Brachystegia spiciformis
Family: Leguminosae
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Mtundu

 

Other Common Names: Messassa (Mozambique), Mundu, Myombo, Mtondo (Tanzania), Muputu

(Zambia).

 

Distribution: Savanna forests of East Africa, mostly Tanzania, Zambia, and Mozambique; reaching from the coastal belt to the highlands.

 

The Tree: In moister areas may exceed a height of 80 ft with a clear bole of 30 ft; trunk diameters 1 to 3 ft; heavily branched.

 

The Wood:

General Characteristics: Heartwood variable from pale brown to a red brown, darkening on exposure, striping sometimes present; sapwood creamy or white, clearly demarcated. Texture coarse; grain irregular and interlocked; lustrous; without characteristic odor or taste.

 

Weight: Basic specific gravity (ovendry weight/green volume) 0.67; air-dry density 51 pcf.

 

Mechanical Properties: (2-in.  standard)

 

Moisture content   Bending strength   Modulus of elasticity   Maximum crushing strength

            (%)                  (Psi)              (1,000 psi)                     (Psi)

12% (5)                       17,300             2,080                           9,570

 

Janka side hardness 1,830 lb at 12% moisture content.

 

Drying and Shrinkage: Dries slowly with some tendency to warp, mostly twist, appreciable checking and end splitting.  Kiln schedule T3-C2 is suggested for 4/4 stock and T3-C1 for 8/4.  Shrinkage green to 12% moisture content: radial 3.0%; tangential 4.4%.  Movement in service is rated as medium.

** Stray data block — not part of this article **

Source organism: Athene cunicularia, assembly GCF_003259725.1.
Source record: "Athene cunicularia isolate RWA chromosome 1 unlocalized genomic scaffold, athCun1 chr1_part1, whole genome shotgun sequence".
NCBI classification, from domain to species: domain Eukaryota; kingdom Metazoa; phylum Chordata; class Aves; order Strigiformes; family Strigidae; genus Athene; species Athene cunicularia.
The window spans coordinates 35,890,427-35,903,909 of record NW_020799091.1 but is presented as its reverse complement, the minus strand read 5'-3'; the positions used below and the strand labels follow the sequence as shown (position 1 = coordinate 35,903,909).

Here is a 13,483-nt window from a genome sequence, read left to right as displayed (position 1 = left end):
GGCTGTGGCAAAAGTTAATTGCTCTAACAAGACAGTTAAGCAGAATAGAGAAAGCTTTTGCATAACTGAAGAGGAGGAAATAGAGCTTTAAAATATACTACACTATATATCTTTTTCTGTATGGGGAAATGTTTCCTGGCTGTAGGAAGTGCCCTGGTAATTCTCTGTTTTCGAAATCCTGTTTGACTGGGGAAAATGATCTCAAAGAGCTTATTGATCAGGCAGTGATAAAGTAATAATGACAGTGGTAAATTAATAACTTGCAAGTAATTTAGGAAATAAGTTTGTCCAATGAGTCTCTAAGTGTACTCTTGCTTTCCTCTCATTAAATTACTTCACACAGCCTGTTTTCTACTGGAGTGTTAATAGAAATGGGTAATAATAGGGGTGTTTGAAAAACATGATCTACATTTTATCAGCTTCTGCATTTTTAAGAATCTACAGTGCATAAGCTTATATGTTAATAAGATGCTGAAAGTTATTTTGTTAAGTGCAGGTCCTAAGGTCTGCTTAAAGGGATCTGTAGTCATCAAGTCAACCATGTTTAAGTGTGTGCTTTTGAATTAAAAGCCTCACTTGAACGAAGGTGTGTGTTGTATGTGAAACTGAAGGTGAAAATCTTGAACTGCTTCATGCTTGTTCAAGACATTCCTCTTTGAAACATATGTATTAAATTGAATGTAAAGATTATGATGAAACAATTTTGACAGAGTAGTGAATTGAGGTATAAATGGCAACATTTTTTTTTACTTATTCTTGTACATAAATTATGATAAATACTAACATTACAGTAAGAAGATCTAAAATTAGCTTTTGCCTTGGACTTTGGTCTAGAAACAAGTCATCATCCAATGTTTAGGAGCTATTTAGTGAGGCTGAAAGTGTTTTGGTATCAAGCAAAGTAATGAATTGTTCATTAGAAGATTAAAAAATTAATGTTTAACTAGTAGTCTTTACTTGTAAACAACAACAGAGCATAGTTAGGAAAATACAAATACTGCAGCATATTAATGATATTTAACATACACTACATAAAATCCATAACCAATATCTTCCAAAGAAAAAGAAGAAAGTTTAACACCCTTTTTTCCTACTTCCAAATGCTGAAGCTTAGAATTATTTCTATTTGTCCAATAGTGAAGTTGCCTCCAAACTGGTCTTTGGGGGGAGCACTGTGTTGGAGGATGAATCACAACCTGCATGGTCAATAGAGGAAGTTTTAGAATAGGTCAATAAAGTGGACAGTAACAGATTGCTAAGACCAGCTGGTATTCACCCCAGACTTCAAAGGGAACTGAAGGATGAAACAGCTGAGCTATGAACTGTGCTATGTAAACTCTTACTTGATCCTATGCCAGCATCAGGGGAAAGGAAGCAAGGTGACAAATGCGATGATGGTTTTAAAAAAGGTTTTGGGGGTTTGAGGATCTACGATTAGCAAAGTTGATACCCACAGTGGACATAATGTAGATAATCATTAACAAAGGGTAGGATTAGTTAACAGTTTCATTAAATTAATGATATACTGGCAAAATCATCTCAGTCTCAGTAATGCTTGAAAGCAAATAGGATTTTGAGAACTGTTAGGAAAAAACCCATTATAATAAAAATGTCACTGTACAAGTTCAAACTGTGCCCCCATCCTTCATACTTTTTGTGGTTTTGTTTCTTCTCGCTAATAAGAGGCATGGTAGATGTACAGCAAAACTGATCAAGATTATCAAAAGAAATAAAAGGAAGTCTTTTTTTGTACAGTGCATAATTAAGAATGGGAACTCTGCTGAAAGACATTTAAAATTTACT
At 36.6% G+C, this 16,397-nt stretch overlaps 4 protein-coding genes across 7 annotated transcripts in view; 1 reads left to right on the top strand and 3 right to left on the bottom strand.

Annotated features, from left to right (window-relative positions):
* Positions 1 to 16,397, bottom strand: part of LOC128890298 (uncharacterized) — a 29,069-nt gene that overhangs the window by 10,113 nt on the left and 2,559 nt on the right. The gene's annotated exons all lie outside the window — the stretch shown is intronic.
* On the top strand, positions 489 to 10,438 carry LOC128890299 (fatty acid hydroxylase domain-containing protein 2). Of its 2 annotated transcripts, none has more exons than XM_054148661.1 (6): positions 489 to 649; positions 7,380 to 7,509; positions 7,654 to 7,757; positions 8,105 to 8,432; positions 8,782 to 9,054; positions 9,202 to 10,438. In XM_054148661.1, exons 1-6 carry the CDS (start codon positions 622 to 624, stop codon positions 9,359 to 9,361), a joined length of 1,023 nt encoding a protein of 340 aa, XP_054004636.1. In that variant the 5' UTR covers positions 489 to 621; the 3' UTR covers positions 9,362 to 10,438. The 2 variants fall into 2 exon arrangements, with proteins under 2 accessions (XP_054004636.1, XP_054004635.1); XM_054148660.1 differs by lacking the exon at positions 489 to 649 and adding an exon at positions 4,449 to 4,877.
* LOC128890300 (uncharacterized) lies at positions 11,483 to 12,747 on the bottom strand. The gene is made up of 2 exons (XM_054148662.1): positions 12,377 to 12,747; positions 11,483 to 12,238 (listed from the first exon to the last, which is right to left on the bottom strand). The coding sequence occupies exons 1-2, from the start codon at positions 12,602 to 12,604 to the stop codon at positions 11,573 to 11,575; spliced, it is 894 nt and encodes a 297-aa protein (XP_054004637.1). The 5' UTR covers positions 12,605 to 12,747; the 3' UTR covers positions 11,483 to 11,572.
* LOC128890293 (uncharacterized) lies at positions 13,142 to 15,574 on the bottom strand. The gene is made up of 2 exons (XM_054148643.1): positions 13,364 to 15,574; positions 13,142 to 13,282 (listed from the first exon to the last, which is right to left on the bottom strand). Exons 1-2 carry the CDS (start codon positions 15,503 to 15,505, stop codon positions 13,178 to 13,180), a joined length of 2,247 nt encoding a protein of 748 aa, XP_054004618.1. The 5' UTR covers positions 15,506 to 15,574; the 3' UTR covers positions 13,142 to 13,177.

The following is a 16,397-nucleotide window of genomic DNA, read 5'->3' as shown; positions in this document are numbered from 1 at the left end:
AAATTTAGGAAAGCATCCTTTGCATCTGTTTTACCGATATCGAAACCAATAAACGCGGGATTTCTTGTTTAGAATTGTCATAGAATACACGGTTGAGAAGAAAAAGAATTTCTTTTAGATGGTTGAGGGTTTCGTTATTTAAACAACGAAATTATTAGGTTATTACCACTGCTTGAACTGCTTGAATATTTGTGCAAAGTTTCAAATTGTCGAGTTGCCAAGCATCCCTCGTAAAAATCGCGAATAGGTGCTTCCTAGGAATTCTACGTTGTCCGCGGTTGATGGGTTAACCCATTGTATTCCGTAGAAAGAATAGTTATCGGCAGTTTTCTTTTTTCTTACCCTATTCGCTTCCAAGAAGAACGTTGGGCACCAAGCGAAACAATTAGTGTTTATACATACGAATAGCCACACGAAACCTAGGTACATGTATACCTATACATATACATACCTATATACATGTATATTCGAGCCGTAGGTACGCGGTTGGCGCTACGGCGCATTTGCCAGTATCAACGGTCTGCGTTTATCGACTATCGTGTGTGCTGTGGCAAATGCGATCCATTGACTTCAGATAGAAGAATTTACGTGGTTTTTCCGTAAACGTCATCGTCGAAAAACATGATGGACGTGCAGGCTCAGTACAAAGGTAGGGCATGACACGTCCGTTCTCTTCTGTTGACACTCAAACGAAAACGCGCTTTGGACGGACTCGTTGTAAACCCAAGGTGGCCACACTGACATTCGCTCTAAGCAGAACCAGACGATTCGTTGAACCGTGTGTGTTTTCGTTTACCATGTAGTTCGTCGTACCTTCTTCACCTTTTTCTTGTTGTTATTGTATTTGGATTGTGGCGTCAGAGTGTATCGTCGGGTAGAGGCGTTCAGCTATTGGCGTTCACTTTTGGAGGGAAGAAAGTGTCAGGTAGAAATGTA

Working Properties: The timber is difficult to work and to saw, moderate blunting of cutters, interlocked grain liable to tear in planing, sands to a good finish and polishes well, very poor steam-bending properties.

 

Durability: Nondurable and vulnerable to termite attack; sapwood readily attacked by staining fungi.

 

Preservation: Heartwood is extremely resistant to preservative treatments; sapwood moderately resistant.

 

Uses: General construction work, furniture components, parquet flooring.

 

Additional Reading: (3), (5), (52)

 

3. Bolza, E., and W. G. Keating.  1972.  African timbers-the properties, uses, and  characteristics of 700   species.  CSIRO.  Div.  of Build.  Res., Melbourne, Australia.

5. Bryce, J. M. 1967.  The commercial timbers of Tanzania.  Tanzanian For.  Div.  Util.  Sec.  Moshi.

52.  Tanzania: Util.  Div.  For.  Dep.  1961.  Timbers of Tanganyika: Brachystegia  spiciformis (Mtundu).             Moshi.

 

From: Chudnoff, Martin. 1984. Tropical Timbers of the World. USDA Forest Service. Ag. Handbook No. 607.